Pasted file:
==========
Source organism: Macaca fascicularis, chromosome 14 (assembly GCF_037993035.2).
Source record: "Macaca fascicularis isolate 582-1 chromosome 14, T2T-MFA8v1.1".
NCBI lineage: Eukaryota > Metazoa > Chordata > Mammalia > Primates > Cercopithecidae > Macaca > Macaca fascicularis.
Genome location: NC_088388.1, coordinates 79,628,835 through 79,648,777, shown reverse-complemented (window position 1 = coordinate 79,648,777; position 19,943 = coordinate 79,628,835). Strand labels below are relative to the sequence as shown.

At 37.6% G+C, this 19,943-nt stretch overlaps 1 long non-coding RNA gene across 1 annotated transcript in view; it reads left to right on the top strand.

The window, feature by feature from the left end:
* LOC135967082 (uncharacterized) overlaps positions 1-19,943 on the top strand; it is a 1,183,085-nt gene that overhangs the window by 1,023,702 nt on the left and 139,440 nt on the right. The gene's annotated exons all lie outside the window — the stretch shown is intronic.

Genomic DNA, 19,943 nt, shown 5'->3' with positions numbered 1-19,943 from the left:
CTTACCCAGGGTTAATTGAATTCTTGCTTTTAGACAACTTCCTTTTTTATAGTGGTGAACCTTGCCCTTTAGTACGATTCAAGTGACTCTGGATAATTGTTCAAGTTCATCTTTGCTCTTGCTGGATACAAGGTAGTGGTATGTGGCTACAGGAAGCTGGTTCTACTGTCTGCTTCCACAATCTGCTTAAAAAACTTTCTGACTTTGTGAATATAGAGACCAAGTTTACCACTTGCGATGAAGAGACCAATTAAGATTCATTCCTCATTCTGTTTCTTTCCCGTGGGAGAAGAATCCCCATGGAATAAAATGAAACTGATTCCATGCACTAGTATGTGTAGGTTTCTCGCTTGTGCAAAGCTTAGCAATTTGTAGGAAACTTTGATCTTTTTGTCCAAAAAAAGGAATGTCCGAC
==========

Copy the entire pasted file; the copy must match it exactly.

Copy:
Source organism: Macaca fascicularis, chromosome 14 (assembly GCF_037993035.2).
Source record: "Macaca fascicularis isolate 582-1 chromosome 14, T2T-MFA8v1.1".
NCBI lineage: Eukaryota > Metazoa > Chordata > Mammalia > Primates > Cercopithecidae > Macaca > Macaca fascicularis.
Genome location: NC_088388.1, coordinates 79,628,835 through 79,648,777, shown reverse-complemented (window position 1 = coordinate 79,648,777; position 19,943 = coordinate 79,628,835). Strand labels below are relative to the sequence as shown.

At 37.6% G+C, this 19,943-nt stretch overlaps 1 long non-coding RNA gene across 1 annotated transcript in view; it reads left to right on the top strand.

The window, feature by feature from the left end:
* LOC135967082 (uncharacterized) overlaps positions 1-19,943 on the top strand; it is a 1,183,085-nt gene that overhangs the window by 1,023,702 nt on the left and 139,440 nt on the right. The gene's annotated exons all lie outside the window — the stretch shown is intronic.

Genomic DNA, 19,943 nt, shown 5'->3' with positions numbered 1-19,943 from the left:
CTTACCCAGGGTTAATTGAATTCTTGCTTTTAGACAACTTCCTTTTTTATAGTGGTGAACCTTGCCCTTTAGTACGATTCAAGTGACTCTGGATAATTGTTCAAGTTCATCTTTGCTCTTGCTGGATACAAGGTAGTGGTATGTGGCTACAGGAAGCTGGTTCTACTGTCTGCTTCCACAATCTGCTTAAAAAACTTTCTGACTTTGTGAATATAGAGACCAAGTTTACCACTTGCGATGAAGAGACCAATTAAGATTCATTCCTCATTCTGTTTCTTTCCCGTGGGAGAAGAATCCCCATGGAATAAAATGAAACTGATTCCATGCACTAGTATGTGTAGGTTTCTCGCTTGTGCAAAGCTTAGCAATTTGTAGGAAACTTTGATCTTTTTGTCCAAAAAAAGGAATGTCCGAC